Bother! Breakdown busts bloke's bold boffin-blasted briny boat balloon bid
IT chap Trappe makes Newfoundland-fall
An IT bloke hoping to fly across the Atlantic in a small boat suspended Up-style beneath a cluster of multicoloured balloons has had his dream dashed, according to reports.
Jonathan Trappe lifted off in heavy fog from the US state of Maine on Thursday, hoping that the forecast winds would carry his small yellow lifeboat gondola - lifted skyward by 370 rainbow-hued helium balloons - across the ocean to a safe landing somewhere in Europe.
Trappe - in daily life employed as an IT manager in North Carolina - is a veteran cluster balloonist, having previously used similar methods to cross the English Channel and the Alps. On some of his previous flights he has actually ridden in a small plastic house in homage to the eldster-quest/kid/dog/zeppelin/etc-themed cinematic offering Up, but on this occasion a boat was deemed more practical given the possibility of coming down in the oggin.
Sadly the bold balloon bid has now been dashed, with Trappe's support team confirming that an unspecified technical hitch has forced the intrepid skyboater to set down in Newfoundland. However he is apparently safe and unhurt.
Given the nature of Trappe's aircraft, it appears almost certain that this landing means he has lost much or all of his helium, suggesting that he won't be able to renew his attempt. Filling the hundreds of balloons in a timely manner called for 150 volunteers present at the Maine launch site (and purchasing the pricey gas necessitated a serious online fundraising campaign).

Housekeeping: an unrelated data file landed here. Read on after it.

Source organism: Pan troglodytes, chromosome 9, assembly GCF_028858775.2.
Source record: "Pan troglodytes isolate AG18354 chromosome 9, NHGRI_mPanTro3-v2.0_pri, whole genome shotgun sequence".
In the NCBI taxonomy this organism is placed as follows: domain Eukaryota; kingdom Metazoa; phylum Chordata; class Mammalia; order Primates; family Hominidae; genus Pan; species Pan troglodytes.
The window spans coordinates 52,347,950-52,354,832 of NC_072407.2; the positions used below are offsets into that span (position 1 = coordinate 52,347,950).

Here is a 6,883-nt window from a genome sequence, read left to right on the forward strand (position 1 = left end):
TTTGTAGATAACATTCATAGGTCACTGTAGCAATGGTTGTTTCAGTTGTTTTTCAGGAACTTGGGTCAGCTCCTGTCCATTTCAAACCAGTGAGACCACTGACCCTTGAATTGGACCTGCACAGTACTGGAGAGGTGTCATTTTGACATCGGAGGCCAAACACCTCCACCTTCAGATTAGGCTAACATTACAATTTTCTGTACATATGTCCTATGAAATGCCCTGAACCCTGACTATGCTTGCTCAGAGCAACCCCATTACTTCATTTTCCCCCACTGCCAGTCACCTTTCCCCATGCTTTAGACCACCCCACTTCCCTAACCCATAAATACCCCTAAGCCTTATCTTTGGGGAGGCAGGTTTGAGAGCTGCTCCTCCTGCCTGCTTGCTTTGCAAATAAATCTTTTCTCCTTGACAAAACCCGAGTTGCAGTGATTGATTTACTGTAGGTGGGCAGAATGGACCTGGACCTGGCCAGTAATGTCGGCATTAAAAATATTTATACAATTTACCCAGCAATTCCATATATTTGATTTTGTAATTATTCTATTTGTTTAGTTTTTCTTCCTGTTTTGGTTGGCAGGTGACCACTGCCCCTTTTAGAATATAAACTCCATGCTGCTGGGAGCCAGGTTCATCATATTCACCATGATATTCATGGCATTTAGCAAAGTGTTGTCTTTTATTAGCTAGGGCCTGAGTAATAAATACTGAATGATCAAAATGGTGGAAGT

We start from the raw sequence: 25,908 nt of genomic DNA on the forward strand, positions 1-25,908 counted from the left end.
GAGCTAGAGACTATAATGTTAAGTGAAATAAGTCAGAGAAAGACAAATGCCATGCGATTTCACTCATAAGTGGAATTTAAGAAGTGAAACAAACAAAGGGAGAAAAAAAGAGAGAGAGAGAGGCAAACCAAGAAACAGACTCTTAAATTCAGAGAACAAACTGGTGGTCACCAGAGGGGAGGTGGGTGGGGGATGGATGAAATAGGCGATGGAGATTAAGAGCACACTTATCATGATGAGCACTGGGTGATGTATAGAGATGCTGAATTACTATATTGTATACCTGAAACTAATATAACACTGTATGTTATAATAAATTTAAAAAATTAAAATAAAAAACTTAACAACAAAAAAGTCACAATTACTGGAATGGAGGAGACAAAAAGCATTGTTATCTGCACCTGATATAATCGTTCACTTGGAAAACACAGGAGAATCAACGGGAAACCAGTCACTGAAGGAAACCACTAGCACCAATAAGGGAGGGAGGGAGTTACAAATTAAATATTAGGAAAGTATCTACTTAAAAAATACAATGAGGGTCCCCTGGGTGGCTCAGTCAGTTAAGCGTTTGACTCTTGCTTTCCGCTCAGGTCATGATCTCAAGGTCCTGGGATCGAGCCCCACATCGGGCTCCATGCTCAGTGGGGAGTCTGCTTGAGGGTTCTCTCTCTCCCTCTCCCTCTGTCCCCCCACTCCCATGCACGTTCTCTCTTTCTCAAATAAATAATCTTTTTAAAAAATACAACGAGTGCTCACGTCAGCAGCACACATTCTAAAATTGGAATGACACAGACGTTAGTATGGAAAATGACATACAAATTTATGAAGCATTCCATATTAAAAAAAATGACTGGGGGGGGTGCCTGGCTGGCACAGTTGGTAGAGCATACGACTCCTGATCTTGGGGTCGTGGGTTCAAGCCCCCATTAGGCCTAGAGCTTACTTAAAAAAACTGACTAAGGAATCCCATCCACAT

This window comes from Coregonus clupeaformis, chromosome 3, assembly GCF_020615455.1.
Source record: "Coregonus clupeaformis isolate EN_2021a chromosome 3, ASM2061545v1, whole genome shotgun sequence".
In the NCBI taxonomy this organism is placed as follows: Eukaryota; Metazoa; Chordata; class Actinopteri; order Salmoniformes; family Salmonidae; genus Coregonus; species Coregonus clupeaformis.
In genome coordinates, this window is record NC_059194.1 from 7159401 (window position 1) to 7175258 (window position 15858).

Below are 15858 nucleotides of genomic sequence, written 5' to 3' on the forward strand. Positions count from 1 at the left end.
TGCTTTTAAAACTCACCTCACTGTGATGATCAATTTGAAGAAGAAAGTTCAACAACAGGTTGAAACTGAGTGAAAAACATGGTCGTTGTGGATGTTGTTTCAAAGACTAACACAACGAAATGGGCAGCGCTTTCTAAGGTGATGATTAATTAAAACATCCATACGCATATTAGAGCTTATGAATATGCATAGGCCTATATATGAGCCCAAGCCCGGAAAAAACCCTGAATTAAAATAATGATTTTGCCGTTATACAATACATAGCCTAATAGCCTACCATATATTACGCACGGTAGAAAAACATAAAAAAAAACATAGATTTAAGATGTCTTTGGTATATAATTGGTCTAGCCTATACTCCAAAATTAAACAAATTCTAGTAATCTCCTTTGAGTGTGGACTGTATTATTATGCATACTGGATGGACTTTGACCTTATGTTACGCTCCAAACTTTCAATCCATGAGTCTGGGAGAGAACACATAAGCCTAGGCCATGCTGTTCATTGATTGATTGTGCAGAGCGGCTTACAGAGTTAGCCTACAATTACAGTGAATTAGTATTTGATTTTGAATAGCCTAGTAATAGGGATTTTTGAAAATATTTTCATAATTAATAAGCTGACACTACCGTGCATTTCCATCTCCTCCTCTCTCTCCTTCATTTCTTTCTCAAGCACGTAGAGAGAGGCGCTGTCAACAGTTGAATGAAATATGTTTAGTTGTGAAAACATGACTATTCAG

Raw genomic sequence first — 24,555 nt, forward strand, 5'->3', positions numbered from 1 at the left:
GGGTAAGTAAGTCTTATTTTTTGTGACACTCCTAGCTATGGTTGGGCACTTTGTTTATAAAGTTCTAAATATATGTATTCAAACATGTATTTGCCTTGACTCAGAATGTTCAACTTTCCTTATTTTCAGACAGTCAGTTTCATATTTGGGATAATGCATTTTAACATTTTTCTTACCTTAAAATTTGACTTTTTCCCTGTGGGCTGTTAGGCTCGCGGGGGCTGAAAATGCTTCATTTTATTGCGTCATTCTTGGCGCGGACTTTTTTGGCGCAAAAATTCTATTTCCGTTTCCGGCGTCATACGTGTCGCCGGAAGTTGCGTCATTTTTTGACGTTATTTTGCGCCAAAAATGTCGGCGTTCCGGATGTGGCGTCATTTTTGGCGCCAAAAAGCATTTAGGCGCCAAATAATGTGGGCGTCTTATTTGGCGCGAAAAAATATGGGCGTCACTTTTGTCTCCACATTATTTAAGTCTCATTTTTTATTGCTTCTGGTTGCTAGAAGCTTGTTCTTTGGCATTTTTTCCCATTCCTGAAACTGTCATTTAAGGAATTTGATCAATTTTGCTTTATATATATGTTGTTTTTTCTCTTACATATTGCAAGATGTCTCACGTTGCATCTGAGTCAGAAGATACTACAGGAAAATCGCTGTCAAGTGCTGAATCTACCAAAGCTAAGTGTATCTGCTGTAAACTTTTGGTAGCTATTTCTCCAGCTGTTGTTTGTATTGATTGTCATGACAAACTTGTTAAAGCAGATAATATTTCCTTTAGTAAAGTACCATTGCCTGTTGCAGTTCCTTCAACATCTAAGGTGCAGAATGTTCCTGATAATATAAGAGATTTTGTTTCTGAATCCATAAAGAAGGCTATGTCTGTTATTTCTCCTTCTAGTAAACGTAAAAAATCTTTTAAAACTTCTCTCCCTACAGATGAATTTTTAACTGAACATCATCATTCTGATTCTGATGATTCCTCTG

The knowledge that Trappe's attempted voyage would involve expending a good deal of helium caused British boffinry institution the Royal Society of Chemistry to criticise his plans sternly back in July. RCS chap Dr James Hutchinson blasted Trappe's boat-borne ballooning a "gross waste of a precious element", alluding to helium's many uses in medicine, scientific research etc.
However, as we pointed out at the time, ballooning or other employment as lifting gas accounts for a few per cent at most of helium use. If Dr Hutchinson is truly concerned about possible helium scarcity in the future, he would do well to campaign against its much heavier use in industrial welding (where it could nearly always be replaced by argon).
Dr Hutchinson might also try to persuade the world's space agencies to shift away from liquid-hydrogen-fuelled space rockets (such as the Ariane V, Delta IV Heavy, upcoming NASA Space Launch System etc) and toward kerosene or solid-fuelled jobs (for instance the Atlas V or Elon Musk's Falcon offerings). Huge amounts of helium are required to operate LH2-fuelled rockets, as it is the only gas suitable for purging their necessarily hyper-cold cryogenic systems. (This, in fact, was the primary reason for the US government setting up its Strategic Helium Reserve. US government helium policy, rather than reckless ballooning, is probably behind the various problems besetting the world supply of the precious gas.)
So it's probably OK to commiserate with the intrepid Mr Trappe, and hope along with him that he'll get to make another attempt at some point. ®